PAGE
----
22.As disclosed in the Company’s most recent quarterly report, filed on November 10, 2022, the Company had 183,753,167 shares of Class A Common Stock outstanding as of November 4, 2022. Rover Group, Inc., Form 10-Q, Nov. 10, 2022.
23.Since the closing of the Transaction, the Company has issued, or allocated for issuance, additional shares of Class A Common Stock in connection with equity compensation plans, pursuant to earnout liabilities under the business combination agreement, and upon the cashless exercise of outstanding stock warrants.
ALL SECTION 205 FACTORS POINT IN FAVOR OF VALIDATION
24.The uncertainty created by the Boxed decision regarding the Company’s capital structure, the validity of its Charter, and the results of subsequent stockholder votes is causing—and will continue to cause—the Company and its stockholders harm.
25.In considering a petition under Section 205, the Court is called on to consider: (1) whether the allegedly defective corporate act was originally approved or effectuated with the belief that the approval or effectuation was in compliance with the provisions of the DGCL, the charter or the bylaws of the company; (2) whether the corporation and the board of directors treated the allegedly defective corporate act as a valid act and whether any person acted in reliance on the public record that the defective corporate act was valid; (3) whether anyone was or will be harmed by the validation of the allegedly defective corporate act, excluding any harm that would have resulted if the defective act had been valid when approved or effectuated; (4) whether anyone will be harmed by the failure to validate the allegedly defective corporate act; and (5) other factors or considerations the Court deems just and equitable. 8 Del. C. § 205(d).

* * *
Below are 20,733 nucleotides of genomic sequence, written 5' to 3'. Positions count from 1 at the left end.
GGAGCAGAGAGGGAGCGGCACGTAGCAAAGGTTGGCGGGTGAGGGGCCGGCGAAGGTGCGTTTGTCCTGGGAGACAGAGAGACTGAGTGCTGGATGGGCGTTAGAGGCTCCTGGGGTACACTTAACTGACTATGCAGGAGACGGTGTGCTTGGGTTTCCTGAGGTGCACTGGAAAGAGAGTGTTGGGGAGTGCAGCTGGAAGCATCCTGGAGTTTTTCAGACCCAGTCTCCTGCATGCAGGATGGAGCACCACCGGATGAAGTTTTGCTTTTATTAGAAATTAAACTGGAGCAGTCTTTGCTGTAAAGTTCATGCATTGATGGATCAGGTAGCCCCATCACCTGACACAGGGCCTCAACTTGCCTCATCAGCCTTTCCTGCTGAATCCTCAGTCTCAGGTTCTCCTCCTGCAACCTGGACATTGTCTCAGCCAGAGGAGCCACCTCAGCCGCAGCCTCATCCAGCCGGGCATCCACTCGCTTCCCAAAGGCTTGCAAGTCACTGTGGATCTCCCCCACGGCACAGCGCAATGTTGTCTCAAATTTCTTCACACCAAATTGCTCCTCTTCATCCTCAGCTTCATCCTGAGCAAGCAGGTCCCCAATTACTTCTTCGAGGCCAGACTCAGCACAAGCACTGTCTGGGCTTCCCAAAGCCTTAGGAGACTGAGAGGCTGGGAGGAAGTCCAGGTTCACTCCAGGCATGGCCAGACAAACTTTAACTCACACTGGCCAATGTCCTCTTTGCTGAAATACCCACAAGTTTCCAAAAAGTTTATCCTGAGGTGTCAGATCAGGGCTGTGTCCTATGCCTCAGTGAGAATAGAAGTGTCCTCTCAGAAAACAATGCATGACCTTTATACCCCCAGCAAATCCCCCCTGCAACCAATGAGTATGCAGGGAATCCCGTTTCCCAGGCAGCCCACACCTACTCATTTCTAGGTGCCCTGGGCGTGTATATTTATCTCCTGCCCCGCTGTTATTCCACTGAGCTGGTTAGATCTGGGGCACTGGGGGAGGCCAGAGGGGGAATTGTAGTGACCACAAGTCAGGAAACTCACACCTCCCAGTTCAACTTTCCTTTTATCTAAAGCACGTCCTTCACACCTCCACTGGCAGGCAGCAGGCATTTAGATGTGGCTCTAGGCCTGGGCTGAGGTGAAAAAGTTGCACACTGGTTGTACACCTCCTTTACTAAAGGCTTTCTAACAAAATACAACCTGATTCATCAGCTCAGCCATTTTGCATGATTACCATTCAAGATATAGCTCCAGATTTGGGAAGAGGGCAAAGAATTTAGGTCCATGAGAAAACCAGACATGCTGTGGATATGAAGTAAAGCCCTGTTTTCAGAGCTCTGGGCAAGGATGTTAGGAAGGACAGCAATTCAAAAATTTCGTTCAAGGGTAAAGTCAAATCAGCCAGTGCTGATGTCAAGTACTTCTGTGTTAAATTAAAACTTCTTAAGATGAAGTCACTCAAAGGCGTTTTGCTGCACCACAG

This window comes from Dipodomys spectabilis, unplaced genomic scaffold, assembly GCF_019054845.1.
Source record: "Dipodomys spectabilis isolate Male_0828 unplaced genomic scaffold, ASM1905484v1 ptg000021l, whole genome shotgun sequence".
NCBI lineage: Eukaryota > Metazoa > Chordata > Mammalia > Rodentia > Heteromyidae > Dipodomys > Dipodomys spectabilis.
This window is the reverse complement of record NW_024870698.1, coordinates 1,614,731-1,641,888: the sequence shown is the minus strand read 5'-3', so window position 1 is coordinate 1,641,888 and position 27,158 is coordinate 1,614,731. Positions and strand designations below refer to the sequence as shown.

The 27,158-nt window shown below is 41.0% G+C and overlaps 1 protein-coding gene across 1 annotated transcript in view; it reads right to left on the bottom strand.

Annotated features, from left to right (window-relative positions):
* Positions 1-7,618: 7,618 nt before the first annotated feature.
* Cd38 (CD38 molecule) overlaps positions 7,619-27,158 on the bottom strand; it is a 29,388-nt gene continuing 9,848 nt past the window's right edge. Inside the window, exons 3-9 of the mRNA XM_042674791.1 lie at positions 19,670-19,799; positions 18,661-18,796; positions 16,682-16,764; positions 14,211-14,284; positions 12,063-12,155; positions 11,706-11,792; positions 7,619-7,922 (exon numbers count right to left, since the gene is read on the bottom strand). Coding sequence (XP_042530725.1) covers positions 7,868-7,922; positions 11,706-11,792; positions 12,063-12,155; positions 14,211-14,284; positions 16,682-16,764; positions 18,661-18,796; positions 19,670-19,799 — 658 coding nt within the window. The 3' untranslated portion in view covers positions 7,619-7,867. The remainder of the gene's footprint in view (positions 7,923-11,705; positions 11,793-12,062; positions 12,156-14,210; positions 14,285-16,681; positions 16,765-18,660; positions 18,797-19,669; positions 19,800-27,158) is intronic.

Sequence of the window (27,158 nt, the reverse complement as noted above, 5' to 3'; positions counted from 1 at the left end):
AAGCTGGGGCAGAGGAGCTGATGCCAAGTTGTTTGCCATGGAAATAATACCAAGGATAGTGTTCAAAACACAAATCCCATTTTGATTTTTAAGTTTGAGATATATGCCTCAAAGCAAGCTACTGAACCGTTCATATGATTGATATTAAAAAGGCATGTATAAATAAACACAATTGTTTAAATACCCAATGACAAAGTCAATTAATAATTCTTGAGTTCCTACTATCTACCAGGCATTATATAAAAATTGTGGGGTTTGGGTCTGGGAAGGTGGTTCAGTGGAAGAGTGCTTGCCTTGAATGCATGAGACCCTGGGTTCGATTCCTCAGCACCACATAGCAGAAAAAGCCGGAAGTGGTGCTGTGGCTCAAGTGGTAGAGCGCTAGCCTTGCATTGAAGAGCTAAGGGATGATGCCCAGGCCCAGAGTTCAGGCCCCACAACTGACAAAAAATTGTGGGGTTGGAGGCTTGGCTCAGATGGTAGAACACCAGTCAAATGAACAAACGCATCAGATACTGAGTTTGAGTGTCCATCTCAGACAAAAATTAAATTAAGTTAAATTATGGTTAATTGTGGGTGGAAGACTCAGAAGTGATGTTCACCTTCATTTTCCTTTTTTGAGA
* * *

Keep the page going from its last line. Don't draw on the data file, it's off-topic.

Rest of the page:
26.Without prompt relief from this Court validating the filing and effectiveness of the Charter (which implemented the Charter Amendments), the Company faces the risk of immediate and substantial irreparable harm due to